LONDON (Thomson Reuters Foundation) - British supermarkets scrambled to remove certain brands of corned beef from their shelves this month after it was found that they might be tainted by links to slave labor in Brazil.
Yet several other everyday items also have dubious associations - including an increased risk of links to slavery - according to new research by a data intelligence company.
A wide range of products, from pet food to toys, have previously been implicated in modern slavery through their complex global supply chains.
The illegal industry traps an estimated 46 million people globally, according to the 2016 Global Slavery Index, and produces profits of about $150 billion a year, according to the International Labour Organization.
Risk analysis firm Polecat analyzed about 30 million social media posts and over 300,000 online sources daily, over the course of 90 days.
In research released on Friday, it found tea, coffee, coal, sugar and tobacco are among the top eight products that have an increased risk of slavery links.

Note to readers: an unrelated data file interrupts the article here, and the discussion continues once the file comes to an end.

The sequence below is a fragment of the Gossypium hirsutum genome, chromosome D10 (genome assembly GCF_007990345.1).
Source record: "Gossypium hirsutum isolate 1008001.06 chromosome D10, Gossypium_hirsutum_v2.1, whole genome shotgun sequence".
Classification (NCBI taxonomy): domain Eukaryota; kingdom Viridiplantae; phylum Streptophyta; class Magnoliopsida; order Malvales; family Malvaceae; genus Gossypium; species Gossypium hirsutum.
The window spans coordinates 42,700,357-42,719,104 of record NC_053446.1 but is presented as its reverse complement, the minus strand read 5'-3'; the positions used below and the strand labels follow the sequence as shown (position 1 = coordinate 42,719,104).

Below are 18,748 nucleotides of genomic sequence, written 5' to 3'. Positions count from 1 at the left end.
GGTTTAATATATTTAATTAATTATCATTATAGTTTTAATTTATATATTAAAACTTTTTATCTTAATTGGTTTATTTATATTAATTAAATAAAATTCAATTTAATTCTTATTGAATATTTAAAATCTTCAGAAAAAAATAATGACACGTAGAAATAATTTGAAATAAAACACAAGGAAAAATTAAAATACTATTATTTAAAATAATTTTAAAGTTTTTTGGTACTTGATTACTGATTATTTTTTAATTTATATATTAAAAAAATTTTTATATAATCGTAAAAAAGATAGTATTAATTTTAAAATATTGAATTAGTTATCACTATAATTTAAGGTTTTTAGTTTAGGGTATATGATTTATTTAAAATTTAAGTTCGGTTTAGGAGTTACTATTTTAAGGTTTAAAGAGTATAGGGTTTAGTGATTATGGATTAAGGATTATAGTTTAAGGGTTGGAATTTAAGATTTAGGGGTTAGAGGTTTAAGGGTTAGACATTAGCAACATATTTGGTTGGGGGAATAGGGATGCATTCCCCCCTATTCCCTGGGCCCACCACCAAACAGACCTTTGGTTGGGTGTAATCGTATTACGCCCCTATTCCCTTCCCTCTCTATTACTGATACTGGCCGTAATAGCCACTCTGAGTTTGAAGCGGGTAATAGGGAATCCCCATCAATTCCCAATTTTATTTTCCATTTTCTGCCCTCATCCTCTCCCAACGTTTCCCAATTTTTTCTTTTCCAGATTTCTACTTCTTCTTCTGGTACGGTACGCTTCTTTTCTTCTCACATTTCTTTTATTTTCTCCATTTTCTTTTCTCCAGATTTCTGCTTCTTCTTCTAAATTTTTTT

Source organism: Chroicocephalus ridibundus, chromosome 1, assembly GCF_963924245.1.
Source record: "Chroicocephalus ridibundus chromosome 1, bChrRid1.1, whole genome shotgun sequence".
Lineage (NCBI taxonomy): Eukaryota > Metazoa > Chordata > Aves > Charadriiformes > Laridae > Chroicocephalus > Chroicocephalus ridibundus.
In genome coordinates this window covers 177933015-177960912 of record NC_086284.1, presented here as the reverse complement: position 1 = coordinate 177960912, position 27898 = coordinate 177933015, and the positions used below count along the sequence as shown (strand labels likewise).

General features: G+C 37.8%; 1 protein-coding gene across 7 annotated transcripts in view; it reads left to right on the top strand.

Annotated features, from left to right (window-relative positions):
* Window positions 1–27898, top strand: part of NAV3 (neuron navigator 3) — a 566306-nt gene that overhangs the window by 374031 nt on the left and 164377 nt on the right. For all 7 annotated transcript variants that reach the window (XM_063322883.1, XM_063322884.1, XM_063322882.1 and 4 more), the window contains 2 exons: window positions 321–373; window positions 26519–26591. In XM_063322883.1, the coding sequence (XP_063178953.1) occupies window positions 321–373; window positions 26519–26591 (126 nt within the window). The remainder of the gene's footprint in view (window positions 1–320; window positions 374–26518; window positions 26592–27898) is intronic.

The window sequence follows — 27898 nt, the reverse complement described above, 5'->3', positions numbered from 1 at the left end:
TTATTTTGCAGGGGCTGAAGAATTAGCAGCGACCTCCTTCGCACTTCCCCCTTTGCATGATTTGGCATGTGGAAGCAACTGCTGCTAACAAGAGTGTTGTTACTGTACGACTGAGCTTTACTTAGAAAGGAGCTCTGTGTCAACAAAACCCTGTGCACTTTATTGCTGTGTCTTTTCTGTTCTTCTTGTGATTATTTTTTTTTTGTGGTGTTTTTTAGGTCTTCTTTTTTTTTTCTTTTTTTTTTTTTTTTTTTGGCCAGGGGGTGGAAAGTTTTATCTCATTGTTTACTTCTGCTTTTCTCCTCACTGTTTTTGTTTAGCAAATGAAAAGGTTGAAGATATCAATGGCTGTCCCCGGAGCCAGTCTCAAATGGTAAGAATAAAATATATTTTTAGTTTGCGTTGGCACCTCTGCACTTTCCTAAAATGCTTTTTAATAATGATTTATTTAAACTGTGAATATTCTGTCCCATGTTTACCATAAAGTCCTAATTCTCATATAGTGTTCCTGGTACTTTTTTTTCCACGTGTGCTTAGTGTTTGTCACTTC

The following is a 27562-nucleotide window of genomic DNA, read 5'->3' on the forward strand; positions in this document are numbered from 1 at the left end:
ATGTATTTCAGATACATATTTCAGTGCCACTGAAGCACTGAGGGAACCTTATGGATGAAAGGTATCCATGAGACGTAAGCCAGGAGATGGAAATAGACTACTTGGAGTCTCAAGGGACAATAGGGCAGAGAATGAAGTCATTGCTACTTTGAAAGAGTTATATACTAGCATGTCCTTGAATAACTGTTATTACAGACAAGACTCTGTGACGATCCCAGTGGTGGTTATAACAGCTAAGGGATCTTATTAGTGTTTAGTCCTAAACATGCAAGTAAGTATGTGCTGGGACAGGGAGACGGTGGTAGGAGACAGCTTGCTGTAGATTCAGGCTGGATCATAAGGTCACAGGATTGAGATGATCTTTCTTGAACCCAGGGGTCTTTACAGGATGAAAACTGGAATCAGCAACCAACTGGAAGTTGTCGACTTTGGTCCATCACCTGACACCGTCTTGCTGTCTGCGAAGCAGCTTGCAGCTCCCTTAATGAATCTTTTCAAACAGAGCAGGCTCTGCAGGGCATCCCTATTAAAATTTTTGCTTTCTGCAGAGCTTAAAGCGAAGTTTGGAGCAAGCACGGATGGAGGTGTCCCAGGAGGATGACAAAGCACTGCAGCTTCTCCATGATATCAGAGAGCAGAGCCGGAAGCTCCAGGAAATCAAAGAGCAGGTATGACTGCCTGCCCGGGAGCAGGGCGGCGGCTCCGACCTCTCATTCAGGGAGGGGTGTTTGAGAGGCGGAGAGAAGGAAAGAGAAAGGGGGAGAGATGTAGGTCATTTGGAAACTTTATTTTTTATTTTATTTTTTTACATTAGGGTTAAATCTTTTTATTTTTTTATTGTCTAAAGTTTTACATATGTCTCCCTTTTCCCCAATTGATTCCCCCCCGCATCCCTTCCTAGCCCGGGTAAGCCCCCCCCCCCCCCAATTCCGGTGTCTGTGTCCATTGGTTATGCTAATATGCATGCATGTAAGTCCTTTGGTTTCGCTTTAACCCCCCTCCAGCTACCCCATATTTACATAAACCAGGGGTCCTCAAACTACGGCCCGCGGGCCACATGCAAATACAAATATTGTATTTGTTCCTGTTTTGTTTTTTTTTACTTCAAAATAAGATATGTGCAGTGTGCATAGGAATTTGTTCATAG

The analysis also references particular geographical hotspots, where the risk of slavery is higher.
Topping the charts in social media was coal from North Korea, with 300 indications of risk-based language in the last 90 days, according to Polecat.
The U.S. State Department’s 2016 Trafficking in Persons report found that North Korea has an estimated 80,000 to 120,000 prisoners in remote political camps where all inmates, including children, are subject to forced labor, including mining.
Next came gold from Tanzania, a country with more than 4 million child laborers, according to a government survey released last year with the International Labour Organization.
Third was cotton in Uzbekistan, the world’s fifth-largest cotton exporter but a position that rights campaigners say is maintained by a state-orchestrated forced labor system.
In online articles, blogs and features, Polecat found that gravel in the United States was at the highest risk of slavery links, with 42 examples of risk-based language found.
Earlier this year, local media in the U.S state of Tennessee reported a Guatemalan man and a pair of his ex-colleagues filed a lawsuit against a landscaping firm, accusing the company of trafficking and forced labor.
This was followed by cotton in Uzbekistan and tobacco in the United States.
Polecat co-founder Bronwyn Kunhardt told the Thomson Reuters Foundation the task of monitoring global supply chains for modern slavery is extremely complex and requires new approaches.
“Interrogating social media and unstructured data plays a crucial role in identifying potential threats and red flags in real time,” said Kunhardt.
“Few companies are doing this comprehensively today, so it seems unlikely that we’ve seen the last big scandal related to slavery and bad practices in the supply chain.”